So I went back to the store for more cream, and set about making three different possets – one solely orange, one 50/50 orange and pomegranate, and one solely pomegranate. I was curious about the different colours and flavours, and couldn’t settle on just one. The result? Well, the pomegranate one didn’t really taste of pomegranate – it’s too delicate a flavour. I used pomegranate juice though, so maybe freshly squeezed would come through? With the 50/50 one you couldn’t really taste the pomegranate, as again, it’s too delicate. The orange one was the best, as the flavour really cuts through the cream. (more…)
Well, it’s officially 2018! And why not start the new year with some good old fashioned doughnuts? My grandma always called these New Years Küken (or “cookies”) but you may also know them as Portzelky. They are a German Mennonite favorite, always made for New Year’s day.
When I was a kid, these weren’t my favorite thing because they contained a dreaded ingredient – raisins. Not sure why, but I have always disliked raisins, especially in baked goods. You know when you pick up a cookie, thinking it’s chocolate chip, only to eat a raisin?! Worst thing ever… I can remember eating raisins out of those little red boxes as a child, and enjoying it. But now, despite my best efforts to get used to those shriveled little pockets of sadness… I just don’t like ’em.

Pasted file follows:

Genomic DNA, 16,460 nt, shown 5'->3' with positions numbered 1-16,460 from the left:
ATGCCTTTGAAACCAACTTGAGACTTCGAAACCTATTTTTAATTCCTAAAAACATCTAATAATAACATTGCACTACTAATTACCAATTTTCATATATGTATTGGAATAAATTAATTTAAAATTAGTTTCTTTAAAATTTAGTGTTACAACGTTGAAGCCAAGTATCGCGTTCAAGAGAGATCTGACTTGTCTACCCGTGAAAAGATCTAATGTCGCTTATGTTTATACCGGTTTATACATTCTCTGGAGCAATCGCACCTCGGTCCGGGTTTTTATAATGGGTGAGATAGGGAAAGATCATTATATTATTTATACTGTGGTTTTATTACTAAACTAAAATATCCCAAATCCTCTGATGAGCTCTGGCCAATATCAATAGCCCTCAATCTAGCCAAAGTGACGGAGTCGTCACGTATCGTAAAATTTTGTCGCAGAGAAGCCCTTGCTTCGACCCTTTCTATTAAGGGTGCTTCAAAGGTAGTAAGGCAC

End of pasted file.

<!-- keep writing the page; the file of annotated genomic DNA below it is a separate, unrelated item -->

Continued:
Now that I am making my own New Year’s cookies, I can use whatever fruit I want! (Eat that, raisins!) I have always wanted to experiment with these little dougnuts, and decided to try three different flavors this year. (more…)
If you’re anything like me, then the idea of making every component of Christmas dinner, on the day, is stressful. I’m a huge fan of making as many things as possible the day before. That way, I can actually enjoy the day itself! One of those things that always seems to add to last minute stress is gravy. Because you’re waiting for the pan drippings to start, you’re often trying to finish the gravy just when everything else is needing mashing/plating/mixing/etc.